"In accordance with the rules laid down in article 17 of the sixth directive, the court further stated that"— this relates to the Lennartz case—
"a rule or administrative practice imposing a general restriction on the right of deductions in cases where there is limited but none the less genuine business use constitutes a derogation from article 17 of the directive and is valid only if the requirements of article 27(1) or article 27(5) of the directive are met. This clause"— clause 22—
"therefore appears contrary to EC law. In our view, the intention of this provision, namely the denial of initial input tax recovery can only be achieved if derogation under article 27(1) is sought and granted. Until such time, this clause may result"— as rightly pointed out by my right hon. and hon. Friends—
"in further litigation, creating uncertainty and costs for both taxpayers and customs, with the end result likely to be that this clause is held to be illegal. Surely we should not be party to such an attempt by the Government. They have not yet put up a sufficient case or defence for it. Unless and until a derogation has been obtained, the clause should be removed from the Finance Bill."
That is the institute speaking.
In conclusion—I know that this will be a relief to some—this is an important issue that should be placed on the record. I repeat that we are not anti-avoidance, but anti-uncertainty. We have moved from the serious issue of trying to analyse the mischief and the remedy that the Government proposed to finding that they seem not to want to provide us with the basis upon which they have introduced these provisions. However, we have countervailing legal precedent.
We are compelled to vote against clause stand part, because it is a matter of authority, proportionality and the absence of the advice to enable proper scrutiny of an argument that has been fully made. We have a duty to prevent uncertainty and to stop legislation appearing in a Finance Bill, of all Bills, that could make it void on the ground of illegality. That is the last thing that we should allow. It is our first duty to prevent it.
On a point of order, Sir Michael. My point of order relates to the timetabling of the Bill. My hon. Friend Mr. Flight set out earlier today why we need proper scrutiny and debate in the Committee considering this Bill. It is now abundantly clear from our proceedings that such scrutiny cannot occur in the time allowed.
The Order Paper lists 10 clauses and three schedules due for debate today. The Committee has not had an opportunity to debate all those measures, and that state of affairs was caused by the Government's decision to limit debate on one of the longest-ever Finance Bill's to just seven days in Committee and then to guillotine that debate.
Among the vital issues that we will not have time to scrutinise are many of the details of the new tax on leases, in particular how it is to be implemented. That issue is of huge concern to business, not least because for some small firms it could lead to a 10-fold increase in their tax bill. The manner in which the tax is being introduced, with details still unclear and a consultation process that was curtailed, has been described by the Law Society as "astonishing". It wanted the measure to be deferred to 2004. That is what our amendment would do, but it will not be discussed in Committee.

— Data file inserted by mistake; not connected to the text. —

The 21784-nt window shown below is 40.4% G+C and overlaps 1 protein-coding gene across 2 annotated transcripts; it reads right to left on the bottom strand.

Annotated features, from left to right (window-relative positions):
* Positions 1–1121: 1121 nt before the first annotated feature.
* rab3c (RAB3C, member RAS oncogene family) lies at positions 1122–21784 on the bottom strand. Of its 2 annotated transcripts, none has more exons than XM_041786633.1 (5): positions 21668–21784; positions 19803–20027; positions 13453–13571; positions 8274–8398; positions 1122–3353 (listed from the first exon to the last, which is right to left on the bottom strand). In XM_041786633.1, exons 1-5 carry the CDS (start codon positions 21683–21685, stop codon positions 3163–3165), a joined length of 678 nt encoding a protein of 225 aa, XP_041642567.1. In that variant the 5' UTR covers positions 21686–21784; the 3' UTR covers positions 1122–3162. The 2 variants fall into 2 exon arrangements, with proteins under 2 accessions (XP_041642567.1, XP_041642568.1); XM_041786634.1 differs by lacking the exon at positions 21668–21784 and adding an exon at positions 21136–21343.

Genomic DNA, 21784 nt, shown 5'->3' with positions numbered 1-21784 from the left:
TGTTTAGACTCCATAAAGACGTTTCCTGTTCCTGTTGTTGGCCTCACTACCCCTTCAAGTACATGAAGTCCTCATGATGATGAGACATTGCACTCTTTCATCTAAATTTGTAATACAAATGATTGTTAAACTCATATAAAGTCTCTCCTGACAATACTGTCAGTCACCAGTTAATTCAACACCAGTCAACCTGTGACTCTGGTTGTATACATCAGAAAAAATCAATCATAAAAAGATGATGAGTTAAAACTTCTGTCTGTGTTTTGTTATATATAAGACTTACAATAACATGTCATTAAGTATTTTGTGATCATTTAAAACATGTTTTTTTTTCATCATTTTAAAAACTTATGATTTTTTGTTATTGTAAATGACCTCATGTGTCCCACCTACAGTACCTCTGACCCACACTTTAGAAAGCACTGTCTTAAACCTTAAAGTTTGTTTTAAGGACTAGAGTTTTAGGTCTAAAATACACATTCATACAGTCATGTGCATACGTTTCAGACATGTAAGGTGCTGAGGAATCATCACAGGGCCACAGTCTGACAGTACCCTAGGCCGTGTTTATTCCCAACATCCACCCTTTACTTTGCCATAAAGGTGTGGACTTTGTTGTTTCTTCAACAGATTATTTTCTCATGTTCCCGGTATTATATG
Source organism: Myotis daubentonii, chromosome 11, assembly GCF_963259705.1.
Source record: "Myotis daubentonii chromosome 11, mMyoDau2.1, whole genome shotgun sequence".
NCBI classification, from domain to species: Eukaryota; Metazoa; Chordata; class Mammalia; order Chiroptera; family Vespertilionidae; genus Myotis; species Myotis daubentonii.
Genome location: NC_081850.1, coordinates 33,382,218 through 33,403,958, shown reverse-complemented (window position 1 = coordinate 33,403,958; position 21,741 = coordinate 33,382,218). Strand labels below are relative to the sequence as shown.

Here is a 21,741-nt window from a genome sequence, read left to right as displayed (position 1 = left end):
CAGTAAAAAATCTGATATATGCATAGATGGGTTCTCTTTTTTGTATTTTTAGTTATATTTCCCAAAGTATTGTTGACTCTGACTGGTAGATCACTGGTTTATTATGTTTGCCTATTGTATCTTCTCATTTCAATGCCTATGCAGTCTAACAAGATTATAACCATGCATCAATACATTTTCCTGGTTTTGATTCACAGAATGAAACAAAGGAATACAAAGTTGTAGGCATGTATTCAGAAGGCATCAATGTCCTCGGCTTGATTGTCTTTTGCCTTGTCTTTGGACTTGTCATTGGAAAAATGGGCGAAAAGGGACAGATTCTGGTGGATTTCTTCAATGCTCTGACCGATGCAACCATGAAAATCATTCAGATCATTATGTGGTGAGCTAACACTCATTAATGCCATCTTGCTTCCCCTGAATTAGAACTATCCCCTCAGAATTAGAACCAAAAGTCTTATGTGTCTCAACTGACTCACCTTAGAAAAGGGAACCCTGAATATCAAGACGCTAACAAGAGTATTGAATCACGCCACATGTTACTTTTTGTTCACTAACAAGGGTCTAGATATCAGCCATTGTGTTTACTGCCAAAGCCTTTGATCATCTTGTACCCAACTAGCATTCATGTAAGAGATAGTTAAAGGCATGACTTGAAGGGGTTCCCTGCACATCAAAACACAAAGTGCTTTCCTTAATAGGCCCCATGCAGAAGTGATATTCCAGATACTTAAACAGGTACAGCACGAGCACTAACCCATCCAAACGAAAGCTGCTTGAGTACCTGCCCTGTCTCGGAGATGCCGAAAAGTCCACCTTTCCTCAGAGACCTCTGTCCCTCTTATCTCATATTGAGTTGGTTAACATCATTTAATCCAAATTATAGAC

Yesterday, Clare Short warned of
"increasingly poor policy initiatives being rammed through Parliament".—[Hansard, 12 May 2003; Vol. 405, c. 38.]
That is precisely what is happening with this Finance Bill. Are there any steps at all, Sir Michael, that you can take to secure a real opportunity for the House to consider such important matters?
Further to that point of order, Sir Michael. May I urge you to consider whether the Procedure Committee should become involved? Perhaps you could advise the Speaker on that. The issues raised go beyond the important events of today and yesterday, and I fully support what my right hon. and learned Friend Mr. Howard said.
I am a member of the Joint Committee that is considering the future of the House of Lords. One of the very few matters on which that Committee remains unanimous is that this House should retain sole charge of issues of taxation and finance. Finance Bills have only recently been guillotined or timetabled. There is no tradition of that or of filibustering them. They have usually been handled by agreement. However, it seems that large sections of the Bill will not be debated on the Floor of the House. The Committee is timetabled, so they will almost certainly not be debated Upstairs. So whole sections of the Bill will be passed without a word of debate or scrutiny. People will draw comparisons between what we do in this House and the scrutiny that the House of Lords gives to Bills on non-finance matters. It is time that we reconsidered our procedures and re-established some of the old conventions, which used to give this House some authority in such matters.